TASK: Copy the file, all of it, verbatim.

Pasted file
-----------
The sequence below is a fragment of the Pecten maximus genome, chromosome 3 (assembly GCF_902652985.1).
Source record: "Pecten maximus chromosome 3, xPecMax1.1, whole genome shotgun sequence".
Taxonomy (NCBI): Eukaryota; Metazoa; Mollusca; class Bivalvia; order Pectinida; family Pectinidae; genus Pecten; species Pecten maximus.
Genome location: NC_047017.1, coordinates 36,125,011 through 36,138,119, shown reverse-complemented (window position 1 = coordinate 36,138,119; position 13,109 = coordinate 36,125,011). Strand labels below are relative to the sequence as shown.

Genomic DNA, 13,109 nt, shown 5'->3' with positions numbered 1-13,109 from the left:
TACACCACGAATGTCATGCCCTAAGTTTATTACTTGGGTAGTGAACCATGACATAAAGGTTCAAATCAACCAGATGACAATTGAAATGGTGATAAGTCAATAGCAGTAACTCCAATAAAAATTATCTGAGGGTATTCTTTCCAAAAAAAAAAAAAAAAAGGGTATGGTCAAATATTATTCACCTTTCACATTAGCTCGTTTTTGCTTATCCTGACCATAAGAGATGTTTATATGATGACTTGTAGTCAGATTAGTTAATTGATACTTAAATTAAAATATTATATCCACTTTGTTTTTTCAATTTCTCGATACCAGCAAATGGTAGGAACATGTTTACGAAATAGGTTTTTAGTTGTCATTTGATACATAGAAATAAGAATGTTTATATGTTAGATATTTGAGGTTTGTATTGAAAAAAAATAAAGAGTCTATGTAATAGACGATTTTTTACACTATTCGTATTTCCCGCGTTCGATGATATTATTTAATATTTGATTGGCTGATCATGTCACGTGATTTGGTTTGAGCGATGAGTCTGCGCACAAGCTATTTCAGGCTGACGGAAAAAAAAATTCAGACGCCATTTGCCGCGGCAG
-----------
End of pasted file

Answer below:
The sequence below is a fragment of the Pecten maximus genome, chromosome 3 (assembly GCF_902652985.1).
Source record: "Pecten maximus chromosome 3, xPecMax1.1, whole genome shotgun sequence".
Taxonomy (NCBI): Eukaryota; Metazoa; Mollusca; class Bivalvia; order Pectinida; family Pectinidae; genus Pecten; species Pecten maximus.
Genome location: NC_047017.1, coordinates 36,125,011 through 36,138,119, shown reverse-complemented (window position 1 = coordinate 36,138,119; position 13,109 = coordinate 36,125,011). Strand labels below are relative to the sequence as shown.

Genomic DNA, 13,109 nt, shown 5'->3' with positions numbered 1-13,109 from the left:
TACACCACGAATGTCATGCCCTAAGTTTATTACTTGGGTAGTGAACCATGACATAAAGGTTCAAATCAACCAGATGACAATTGAAATGGTGATAAGTCAATAGCAGTAACTCCAATAAAAATTATCTGAGGGTATTCTTTCCAAAAAAAAAAAAAAAAAGGGTATGGTCAAATATTATTCACCTTTCACATTAGCTCGTTTTTGCTTATCCTGACCATAAGAGATGTTTATATGATGACTTGTAGTCAGATTAGTTAATTGATACTTAAATTAAAATATTATATCCACTTTGTTTTTTCAATTTCTCGATACCAGCAAATGGTAGGAACATGTTTACGAAATAGGTTTTTAGTTGTCATTTGATACATAGAAATAAGAATGTTTATATGTTAGATATTTGAGGTTTGTATTGAAAAAAAATAAAGAGTCTATGTAATAGACGATTTTTTACACTATTCGTATTTCCCGCGTTCGATGATATTATTTAATATTTGATTGGCTGATCATGTCACGTGATTTGGTTTGAGCGATGAGTCTGCGCACAAGCTATTTCAGGCTGACGGAAAAAAAAATTCAGACGCCATTTGCCGCGGCAG